The same held true in other areas. If your dad wanted to buy a car that was more than he could afford, he couldn't get the car loan...As a result, in those days it was really, really rare to spend too much on basic monthly bills. Why? It's not because your parents generation was smarter or thriftier or “more in touch with what matters”. No, things were different in your parents' day because the rules were different. Your parents lived in a time when the government strictly regulated the banking industry. The amount of interest a bank could charge was tightly limited, so banks had to be very careful to lend money only to people who could comfortably pay them back. As a result, in your parents' generation there were no “zero-down” mortgages. Almost no one was “house poor”, spending too much on a home or apartment. There were no offers on TV to “cash out” your home equity. No one had a car payment the size of Texas, and car leases hadn't even been invented.[35]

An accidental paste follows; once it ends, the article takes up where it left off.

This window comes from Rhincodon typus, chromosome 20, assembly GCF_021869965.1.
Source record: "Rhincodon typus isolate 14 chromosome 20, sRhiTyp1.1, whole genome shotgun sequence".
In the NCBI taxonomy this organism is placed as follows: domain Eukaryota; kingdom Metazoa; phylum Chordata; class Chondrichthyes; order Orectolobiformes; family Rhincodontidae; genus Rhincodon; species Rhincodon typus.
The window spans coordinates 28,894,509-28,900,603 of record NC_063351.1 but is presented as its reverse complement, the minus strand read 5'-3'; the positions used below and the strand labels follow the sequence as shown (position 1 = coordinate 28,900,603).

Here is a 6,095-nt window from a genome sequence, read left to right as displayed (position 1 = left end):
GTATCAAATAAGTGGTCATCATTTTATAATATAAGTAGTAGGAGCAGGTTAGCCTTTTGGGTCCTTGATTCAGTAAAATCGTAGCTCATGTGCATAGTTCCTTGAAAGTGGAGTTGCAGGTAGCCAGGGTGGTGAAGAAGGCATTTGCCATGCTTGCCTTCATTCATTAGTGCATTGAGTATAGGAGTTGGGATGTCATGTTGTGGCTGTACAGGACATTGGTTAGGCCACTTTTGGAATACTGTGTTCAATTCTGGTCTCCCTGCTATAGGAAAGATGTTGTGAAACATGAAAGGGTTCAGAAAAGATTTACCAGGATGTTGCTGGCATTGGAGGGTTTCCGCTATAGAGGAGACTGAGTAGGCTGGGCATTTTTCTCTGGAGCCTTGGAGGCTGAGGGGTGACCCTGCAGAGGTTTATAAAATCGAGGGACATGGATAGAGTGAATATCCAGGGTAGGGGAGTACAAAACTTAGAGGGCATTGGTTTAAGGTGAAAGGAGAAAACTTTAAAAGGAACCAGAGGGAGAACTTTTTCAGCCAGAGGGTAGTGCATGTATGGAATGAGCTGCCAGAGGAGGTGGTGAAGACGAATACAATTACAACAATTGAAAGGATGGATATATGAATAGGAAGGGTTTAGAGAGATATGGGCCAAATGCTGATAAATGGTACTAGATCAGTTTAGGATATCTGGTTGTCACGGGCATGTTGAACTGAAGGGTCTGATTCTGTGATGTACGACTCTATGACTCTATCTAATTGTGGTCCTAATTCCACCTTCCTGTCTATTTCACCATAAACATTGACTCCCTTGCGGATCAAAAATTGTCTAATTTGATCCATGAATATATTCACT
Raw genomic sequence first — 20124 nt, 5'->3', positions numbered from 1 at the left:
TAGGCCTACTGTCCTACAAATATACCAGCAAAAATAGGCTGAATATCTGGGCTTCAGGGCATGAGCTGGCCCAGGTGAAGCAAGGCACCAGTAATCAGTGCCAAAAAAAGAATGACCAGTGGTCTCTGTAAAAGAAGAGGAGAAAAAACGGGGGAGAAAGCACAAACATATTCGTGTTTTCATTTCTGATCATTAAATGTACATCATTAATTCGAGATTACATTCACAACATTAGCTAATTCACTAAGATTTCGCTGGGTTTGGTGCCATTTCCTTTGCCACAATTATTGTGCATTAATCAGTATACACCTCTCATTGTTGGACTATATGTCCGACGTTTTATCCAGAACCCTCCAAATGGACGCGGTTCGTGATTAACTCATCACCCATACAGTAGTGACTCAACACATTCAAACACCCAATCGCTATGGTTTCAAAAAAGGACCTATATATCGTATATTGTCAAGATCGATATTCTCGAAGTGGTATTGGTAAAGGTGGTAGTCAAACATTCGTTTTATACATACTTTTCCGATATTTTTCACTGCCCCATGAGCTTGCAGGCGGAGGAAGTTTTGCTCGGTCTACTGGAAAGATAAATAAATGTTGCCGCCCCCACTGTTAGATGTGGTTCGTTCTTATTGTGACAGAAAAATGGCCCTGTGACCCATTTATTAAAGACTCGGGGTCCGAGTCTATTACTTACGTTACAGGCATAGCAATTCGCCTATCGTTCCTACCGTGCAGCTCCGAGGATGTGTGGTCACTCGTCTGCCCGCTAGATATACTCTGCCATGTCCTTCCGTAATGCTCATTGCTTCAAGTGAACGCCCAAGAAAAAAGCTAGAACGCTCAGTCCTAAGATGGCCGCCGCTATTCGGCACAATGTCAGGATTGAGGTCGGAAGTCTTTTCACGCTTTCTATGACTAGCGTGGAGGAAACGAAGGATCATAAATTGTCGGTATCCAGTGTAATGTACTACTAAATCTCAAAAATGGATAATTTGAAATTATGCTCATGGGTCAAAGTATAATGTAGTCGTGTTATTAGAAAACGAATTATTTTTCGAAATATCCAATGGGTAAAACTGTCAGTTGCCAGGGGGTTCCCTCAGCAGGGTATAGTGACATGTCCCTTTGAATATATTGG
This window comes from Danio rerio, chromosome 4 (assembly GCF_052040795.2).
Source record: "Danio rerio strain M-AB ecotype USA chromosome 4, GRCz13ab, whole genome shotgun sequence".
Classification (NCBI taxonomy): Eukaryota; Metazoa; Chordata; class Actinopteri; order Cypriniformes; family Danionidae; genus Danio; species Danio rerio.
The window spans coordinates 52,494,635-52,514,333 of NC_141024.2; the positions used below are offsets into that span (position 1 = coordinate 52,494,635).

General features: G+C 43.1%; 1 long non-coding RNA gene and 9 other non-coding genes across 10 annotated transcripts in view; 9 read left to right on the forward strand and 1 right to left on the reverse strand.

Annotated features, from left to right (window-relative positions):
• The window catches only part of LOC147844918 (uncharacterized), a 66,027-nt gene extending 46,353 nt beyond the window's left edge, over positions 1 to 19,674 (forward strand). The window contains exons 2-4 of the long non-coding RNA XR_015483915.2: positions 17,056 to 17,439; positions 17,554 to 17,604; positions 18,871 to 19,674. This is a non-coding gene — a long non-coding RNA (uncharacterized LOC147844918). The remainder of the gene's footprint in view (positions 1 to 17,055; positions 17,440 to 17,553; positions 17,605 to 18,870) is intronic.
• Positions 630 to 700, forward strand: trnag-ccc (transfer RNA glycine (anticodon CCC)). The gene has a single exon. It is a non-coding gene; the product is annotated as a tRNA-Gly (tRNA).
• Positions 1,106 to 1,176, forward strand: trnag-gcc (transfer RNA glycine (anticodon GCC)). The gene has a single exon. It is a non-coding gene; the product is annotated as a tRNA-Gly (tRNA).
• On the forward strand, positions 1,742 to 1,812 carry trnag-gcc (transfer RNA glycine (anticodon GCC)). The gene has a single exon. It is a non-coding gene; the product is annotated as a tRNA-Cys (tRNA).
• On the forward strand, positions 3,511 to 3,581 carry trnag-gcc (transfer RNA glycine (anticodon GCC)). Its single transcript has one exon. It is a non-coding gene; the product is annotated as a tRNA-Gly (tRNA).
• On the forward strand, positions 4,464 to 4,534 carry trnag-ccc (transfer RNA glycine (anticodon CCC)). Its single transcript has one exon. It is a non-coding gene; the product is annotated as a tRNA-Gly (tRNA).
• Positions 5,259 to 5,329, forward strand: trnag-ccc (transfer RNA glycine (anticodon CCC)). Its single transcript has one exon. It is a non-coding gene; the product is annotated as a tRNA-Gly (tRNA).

As Harvard Professor Warren noted, lending used to be highly regulated, and that included credit card lending. A generation ago most families didn't have even have a credit card[36], and the main reason for this is that credit card interest rates and fees were strictly limited, so a credit card issuer would only provide a card to the safest risks, and even then, with much lower balance limits than we see today.